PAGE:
“HM Revenue and Customs has announced its intention to begin a phased launch of the Customs Declaration Service (CDS) in August 2018.
      CDS will replace the existing Customs Handling of Import and Export Freight (CHIEF) system, with all declarations taking place on CDS from early 2019.
      CDS is one of 15 major programmes in HMRC’s wider transformation portfolio…”

    • Lifelogic
      Posted August 16, 2018 at 5:15 pm | Permalink

      Certainly they are not to be trusted one thou. Brexit means nothing May has surely proved herself to be totally beneath contempt with her duplicity and attacks on free speech.

      Why has radio 4’s PM news programme been turned into nearly a full hour of Aretha Franklin? I have nothing against her, but surely a mention of her death and a clip of one of her hits would be sufficient. Why do we have such complete idiots running the BBC with their idiotic political agenda. Newsnight is almost unwatchable now too.

  2. Henry Spark
    Posted August 16, 2018 at 5:20 am | Permalink

    You write: “In the modern world most of the work is done away from the border …. ” Correct. Most. But not all. Between EU member states there are zero checks on goods at borders. At a border between the EU and a third country there are checks. There are checks between the EU and Switzerland, checks between Norway and Sweden, and there will be checks between Dover/ Calais after Brexit, and at the border in Ireland. You yourself confess that “most” work is done away from the border – so you accept that some work is done at the border. How much? Quantify it. How many vehicles? How long will the checks take? What will be the cost to just-in-time supply chains which, right now, have zero checks to worry about? How about perishable fresh food? What will be the costs of employing vast numbers of customs officials? Where will you build all the new border inspection posts? I would like some answers in detail, otherwise I will think this is just so much hot air from you

    Reply OUr imports are within our own control and we will decide what we need at our border and can put in capacity to handle it as we do today for non EU goods coming in.

    • Richard1
      Posted August 16, 2018 at 9:31 am | Permalink

      c. 99% of Switzerland -EU trade is not subject to checks – same proportion as UK-non EU trade coming through ports such as Felixstowe as it happens. Nor are there ‘no’ checks when crossing EU borders, there are occasional spot checks when thought needed. Has Project Fear – the global recession, the third world war, millions of job losses, collapse of investment in the UK etc etc – come down to ‘there might be a few extra checks at the border perhaps causing delays of some minutes’!? If so I think we can relax.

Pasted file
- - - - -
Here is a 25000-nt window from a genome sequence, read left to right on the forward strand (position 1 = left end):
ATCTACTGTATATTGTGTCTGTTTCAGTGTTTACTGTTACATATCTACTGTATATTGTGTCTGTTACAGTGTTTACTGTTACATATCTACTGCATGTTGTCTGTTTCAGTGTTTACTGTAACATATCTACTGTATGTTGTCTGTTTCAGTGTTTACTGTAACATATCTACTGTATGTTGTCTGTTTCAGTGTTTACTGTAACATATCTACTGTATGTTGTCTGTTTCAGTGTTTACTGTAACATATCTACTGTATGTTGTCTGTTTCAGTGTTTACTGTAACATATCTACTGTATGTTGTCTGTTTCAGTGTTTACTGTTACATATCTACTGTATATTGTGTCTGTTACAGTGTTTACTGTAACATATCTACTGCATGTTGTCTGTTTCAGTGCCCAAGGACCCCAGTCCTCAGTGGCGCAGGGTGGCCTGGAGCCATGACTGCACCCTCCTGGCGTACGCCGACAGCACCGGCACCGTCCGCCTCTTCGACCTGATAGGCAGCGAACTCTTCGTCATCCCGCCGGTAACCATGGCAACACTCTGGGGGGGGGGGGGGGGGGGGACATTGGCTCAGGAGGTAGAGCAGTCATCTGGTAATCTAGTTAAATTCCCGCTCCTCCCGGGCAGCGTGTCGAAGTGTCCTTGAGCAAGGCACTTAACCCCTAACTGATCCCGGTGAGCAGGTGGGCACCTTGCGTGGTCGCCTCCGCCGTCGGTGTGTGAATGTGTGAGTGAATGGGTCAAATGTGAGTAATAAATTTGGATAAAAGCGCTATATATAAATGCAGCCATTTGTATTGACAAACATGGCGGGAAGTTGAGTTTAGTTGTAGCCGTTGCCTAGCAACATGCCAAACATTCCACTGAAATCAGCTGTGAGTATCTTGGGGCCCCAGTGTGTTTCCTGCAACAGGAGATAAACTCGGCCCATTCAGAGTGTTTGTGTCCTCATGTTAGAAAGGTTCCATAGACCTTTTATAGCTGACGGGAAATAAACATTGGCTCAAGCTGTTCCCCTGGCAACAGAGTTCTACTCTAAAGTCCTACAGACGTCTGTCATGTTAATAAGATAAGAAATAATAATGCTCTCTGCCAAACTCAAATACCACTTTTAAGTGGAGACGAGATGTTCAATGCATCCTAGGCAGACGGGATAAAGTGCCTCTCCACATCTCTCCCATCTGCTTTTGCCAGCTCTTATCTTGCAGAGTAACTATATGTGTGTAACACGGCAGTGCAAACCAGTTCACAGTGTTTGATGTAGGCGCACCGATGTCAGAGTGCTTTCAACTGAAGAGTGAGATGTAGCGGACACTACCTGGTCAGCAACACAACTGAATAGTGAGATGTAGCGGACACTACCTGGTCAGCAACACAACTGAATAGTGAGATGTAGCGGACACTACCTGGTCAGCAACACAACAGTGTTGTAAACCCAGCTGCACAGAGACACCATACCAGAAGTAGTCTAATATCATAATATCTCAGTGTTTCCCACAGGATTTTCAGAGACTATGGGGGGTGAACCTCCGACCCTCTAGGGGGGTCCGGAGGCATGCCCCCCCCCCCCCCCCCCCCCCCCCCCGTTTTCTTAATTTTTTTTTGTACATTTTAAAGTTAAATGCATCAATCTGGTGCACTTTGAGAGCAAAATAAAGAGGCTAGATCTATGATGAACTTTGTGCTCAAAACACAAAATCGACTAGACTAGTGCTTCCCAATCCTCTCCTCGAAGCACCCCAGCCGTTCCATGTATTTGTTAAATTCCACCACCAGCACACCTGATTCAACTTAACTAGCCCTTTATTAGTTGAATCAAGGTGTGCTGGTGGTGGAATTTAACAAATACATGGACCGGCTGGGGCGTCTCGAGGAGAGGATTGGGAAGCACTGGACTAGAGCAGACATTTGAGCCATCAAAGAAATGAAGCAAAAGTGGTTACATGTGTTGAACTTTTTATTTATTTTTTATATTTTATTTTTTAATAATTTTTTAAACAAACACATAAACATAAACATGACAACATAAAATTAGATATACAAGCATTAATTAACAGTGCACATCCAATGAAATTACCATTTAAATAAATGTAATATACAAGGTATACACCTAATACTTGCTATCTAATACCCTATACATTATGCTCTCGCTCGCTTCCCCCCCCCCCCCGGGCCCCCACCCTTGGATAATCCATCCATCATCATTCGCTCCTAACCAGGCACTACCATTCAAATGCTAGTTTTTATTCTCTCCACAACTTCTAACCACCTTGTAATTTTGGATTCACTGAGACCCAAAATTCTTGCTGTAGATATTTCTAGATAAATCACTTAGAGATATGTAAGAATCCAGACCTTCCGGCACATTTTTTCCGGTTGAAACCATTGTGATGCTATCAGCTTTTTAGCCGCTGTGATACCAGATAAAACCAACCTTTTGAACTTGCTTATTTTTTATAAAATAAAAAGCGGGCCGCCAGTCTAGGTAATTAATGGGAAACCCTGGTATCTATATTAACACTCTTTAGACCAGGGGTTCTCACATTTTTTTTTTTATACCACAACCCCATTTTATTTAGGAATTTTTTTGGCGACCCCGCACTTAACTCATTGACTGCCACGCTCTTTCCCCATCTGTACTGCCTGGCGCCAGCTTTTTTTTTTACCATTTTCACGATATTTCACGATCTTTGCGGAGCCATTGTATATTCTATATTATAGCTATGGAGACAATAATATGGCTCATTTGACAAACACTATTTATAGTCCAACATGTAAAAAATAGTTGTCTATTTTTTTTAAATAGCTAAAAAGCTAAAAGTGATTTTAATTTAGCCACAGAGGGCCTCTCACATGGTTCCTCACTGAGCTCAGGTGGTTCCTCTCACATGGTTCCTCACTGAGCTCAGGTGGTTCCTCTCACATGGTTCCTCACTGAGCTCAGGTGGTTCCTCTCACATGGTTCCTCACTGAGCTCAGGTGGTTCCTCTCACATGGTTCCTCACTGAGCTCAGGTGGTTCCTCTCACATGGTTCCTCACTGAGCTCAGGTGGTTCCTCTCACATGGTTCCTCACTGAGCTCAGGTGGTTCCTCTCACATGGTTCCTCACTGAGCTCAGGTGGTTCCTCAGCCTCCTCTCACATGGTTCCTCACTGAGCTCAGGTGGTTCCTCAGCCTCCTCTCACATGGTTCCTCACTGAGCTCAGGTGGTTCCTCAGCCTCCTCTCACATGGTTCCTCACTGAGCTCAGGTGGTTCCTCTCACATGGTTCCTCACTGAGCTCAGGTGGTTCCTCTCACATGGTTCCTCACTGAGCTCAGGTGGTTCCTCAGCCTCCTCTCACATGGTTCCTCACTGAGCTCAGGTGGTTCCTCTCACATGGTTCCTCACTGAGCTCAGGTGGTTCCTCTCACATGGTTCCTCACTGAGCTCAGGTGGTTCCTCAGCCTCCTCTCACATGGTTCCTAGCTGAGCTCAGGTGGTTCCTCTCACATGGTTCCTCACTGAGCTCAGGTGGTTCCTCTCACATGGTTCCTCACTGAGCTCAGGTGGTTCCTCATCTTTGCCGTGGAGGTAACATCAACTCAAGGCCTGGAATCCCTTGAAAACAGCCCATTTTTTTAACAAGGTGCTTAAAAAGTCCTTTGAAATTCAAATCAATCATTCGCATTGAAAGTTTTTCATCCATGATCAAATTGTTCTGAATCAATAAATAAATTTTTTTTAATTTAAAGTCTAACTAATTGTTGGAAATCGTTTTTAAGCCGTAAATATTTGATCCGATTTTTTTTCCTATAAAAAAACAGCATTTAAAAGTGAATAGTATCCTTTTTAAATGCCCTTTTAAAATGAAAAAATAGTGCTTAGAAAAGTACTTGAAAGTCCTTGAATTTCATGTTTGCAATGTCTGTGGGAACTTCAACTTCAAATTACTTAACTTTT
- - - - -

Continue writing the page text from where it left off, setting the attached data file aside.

• matthu
      Posted August 16, 2018 at 9:38 am | Permalink

      Today we aren’t very good at intercepting undocumented migrants and neither have we shown any inclination to improve in this area. We have also been unable to control net immigration, despite this being a key government pledge.

    • Fiona in Matlock
      Posted August 16, 2018 at 9:42 am | Permalink

      I don’t understand your reply, Mr Redwood. NonEU goods are not imported on a justintime basis. Ask Nissan!

      Reply Some are

      • NickC
        Posted August 16, 2018 at 12:38 pm | Permalink

        Fiona in Matlock, Where do you get the notion that no goods from the RoW are imported on a JIT basis? Sources, please.

      • Caterpillar
        Posted August 16, 2018 at 12:50 pm | Permalink

        Fiona in Matlock,

        Yes the chance to build up local supply chains for the car industry is an excellent opportunity together with the associated robustness and environmental advantages. On the downside some companies might be cut out of EU supply chains, so shift will l have to happen. The problem is the government has increased uncertainty so businesses and supply chains do not know the extent of change needed. If the government had just delivered Brexi then 2 years in a more certain environment would have been available to businesses.

      • Ian wragg
        Posted August 16, 2018 at 4:19 pm | Permalink

        Honda UK imports parts for the civic from Japan.
        The jit parts are held in central warehouses and drawn down as required.